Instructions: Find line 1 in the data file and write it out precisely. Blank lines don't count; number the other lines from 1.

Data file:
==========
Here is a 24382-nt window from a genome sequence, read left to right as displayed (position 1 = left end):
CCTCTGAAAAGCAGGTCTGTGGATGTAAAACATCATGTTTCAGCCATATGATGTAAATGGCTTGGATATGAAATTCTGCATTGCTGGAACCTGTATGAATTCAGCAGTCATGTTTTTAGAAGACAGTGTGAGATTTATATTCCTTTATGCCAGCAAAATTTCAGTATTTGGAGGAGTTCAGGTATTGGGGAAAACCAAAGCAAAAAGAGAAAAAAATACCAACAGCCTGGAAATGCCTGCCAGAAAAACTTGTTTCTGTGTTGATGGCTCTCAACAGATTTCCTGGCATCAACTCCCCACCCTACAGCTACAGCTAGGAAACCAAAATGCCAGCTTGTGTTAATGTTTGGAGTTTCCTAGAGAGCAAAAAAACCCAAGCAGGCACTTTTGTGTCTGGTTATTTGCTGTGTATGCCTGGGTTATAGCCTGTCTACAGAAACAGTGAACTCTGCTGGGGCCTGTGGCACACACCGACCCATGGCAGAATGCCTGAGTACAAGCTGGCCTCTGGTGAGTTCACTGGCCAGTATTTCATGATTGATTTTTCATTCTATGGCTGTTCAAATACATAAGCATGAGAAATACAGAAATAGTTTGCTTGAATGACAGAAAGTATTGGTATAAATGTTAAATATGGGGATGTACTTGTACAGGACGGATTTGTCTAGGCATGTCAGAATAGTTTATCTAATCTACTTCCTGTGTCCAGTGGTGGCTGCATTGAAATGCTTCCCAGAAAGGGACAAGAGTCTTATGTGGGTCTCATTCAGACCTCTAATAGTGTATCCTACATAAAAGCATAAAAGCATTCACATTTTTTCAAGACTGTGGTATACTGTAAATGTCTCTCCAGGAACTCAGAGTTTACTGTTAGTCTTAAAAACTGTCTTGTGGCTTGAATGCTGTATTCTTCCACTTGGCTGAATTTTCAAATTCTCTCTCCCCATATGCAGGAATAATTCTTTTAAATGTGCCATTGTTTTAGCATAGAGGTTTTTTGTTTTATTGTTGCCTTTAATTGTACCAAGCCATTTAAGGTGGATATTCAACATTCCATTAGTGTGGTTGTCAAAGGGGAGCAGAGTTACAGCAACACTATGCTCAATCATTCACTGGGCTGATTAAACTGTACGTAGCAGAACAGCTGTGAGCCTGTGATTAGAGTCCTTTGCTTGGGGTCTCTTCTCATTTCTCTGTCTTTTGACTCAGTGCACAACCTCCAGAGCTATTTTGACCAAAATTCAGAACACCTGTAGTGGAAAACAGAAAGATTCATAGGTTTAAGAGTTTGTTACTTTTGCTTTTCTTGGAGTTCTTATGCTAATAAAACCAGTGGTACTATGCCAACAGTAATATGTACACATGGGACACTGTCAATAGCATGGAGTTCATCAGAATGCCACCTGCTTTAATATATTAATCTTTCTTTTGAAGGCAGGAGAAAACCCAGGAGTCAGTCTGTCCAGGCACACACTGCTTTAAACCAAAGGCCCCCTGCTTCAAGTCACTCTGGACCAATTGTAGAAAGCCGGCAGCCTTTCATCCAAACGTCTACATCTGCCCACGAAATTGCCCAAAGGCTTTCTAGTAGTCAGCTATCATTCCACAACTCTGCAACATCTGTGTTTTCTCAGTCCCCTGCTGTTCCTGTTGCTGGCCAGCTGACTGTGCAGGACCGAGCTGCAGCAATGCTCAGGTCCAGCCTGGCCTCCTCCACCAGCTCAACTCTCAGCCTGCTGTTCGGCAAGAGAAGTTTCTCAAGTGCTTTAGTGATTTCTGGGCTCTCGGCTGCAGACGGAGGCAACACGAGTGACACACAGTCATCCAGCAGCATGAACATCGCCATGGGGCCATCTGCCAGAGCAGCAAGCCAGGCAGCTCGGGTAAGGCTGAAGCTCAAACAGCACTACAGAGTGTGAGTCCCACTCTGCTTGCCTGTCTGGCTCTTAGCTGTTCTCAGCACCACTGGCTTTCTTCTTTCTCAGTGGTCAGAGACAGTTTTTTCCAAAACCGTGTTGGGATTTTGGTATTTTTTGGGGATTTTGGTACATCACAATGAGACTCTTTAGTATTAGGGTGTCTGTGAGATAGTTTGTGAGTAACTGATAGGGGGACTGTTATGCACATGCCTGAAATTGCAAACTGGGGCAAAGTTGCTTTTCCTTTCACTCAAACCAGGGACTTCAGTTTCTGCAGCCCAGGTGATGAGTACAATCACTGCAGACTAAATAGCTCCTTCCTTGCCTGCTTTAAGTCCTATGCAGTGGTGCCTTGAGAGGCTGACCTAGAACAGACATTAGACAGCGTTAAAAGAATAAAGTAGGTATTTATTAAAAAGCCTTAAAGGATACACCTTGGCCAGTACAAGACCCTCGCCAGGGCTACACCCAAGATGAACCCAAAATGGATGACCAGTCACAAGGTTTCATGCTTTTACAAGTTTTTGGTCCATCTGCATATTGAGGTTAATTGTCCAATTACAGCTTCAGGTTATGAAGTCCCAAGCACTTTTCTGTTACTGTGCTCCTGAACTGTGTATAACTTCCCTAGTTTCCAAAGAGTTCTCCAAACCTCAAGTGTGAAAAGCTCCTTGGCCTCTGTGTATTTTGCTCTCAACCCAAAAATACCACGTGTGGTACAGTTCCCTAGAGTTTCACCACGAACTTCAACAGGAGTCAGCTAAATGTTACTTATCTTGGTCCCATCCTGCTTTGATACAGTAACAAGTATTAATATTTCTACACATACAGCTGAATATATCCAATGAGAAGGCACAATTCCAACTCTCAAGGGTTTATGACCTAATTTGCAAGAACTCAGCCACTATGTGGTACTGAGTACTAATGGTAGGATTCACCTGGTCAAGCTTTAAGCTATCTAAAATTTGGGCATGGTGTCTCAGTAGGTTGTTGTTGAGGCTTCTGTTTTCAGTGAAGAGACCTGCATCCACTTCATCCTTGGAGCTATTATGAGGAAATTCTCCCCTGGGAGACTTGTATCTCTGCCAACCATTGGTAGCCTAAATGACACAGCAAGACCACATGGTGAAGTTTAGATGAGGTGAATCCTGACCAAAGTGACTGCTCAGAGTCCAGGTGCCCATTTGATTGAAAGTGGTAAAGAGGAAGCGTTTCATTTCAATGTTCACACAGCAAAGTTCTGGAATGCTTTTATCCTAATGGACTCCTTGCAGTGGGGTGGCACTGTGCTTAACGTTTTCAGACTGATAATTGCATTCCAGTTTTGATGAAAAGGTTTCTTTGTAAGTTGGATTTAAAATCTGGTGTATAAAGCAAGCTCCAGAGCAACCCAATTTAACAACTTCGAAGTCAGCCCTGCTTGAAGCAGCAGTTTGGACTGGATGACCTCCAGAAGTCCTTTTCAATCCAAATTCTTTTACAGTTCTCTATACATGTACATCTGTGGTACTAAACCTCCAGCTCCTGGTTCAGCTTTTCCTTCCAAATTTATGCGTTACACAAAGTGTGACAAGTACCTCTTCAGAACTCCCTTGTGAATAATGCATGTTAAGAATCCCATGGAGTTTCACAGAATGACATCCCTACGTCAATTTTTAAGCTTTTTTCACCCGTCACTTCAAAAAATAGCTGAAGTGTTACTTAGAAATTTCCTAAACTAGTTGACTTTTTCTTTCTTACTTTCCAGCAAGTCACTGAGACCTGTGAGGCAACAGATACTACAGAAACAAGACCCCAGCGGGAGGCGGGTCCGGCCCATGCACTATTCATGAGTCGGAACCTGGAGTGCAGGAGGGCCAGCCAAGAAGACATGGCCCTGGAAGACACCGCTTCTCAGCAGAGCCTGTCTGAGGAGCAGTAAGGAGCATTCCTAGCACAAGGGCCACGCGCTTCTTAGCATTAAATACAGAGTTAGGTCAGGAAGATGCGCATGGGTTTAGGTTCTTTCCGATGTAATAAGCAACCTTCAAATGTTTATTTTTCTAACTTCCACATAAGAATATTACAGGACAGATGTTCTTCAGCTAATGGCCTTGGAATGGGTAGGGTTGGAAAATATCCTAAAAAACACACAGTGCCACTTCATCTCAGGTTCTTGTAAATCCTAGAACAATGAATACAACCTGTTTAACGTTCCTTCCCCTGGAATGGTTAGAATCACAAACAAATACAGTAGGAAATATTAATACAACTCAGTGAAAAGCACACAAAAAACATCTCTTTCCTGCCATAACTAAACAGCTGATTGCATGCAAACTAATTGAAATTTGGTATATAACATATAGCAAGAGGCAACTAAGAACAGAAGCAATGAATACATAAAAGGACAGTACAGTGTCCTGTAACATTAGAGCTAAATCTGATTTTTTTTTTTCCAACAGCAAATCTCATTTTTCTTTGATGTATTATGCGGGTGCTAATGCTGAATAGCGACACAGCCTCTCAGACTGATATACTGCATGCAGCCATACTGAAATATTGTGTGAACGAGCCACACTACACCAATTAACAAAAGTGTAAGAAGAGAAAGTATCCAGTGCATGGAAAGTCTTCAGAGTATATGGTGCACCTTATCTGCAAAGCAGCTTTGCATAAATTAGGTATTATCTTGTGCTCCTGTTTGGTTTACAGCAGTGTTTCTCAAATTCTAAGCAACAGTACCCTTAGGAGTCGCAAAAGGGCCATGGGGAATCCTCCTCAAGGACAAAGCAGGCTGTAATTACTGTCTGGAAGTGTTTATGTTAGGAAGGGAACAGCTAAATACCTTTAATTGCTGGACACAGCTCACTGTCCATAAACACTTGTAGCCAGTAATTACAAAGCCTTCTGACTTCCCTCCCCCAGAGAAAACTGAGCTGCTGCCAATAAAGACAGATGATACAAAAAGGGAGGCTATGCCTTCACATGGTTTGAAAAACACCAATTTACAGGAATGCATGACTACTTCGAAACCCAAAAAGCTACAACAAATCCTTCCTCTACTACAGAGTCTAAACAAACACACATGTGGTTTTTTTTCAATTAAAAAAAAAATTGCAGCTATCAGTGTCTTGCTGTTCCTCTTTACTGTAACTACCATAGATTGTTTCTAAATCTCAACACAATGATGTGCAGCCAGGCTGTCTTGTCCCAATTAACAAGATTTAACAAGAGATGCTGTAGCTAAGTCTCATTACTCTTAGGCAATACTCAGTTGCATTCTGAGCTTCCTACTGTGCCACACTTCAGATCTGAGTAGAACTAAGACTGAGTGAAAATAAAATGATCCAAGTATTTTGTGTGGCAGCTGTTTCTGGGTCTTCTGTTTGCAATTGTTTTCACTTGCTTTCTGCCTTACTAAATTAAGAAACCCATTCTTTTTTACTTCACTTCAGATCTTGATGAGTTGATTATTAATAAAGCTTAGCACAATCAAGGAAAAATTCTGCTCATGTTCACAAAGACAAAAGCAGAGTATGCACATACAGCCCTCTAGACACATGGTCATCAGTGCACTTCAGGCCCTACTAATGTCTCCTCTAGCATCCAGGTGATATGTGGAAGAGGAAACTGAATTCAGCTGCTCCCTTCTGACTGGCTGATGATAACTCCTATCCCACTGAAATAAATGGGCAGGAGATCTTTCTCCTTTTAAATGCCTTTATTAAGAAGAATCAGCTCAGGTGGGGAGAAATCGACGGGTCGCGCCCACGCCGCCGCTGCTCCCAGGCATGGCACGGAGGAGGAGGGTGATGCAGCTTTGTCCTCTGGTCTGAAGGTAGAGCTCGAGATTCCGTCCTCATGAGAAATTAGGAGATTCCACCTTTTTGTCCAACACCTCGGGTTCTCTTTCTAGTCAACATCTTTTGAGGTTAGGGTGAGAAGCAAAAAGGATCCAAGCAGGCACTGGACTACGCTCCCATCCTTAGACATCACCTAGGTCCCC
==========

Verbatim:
Here is a 24382-nt window from a genome sequence, read left to right as displayed (position 1 = left end):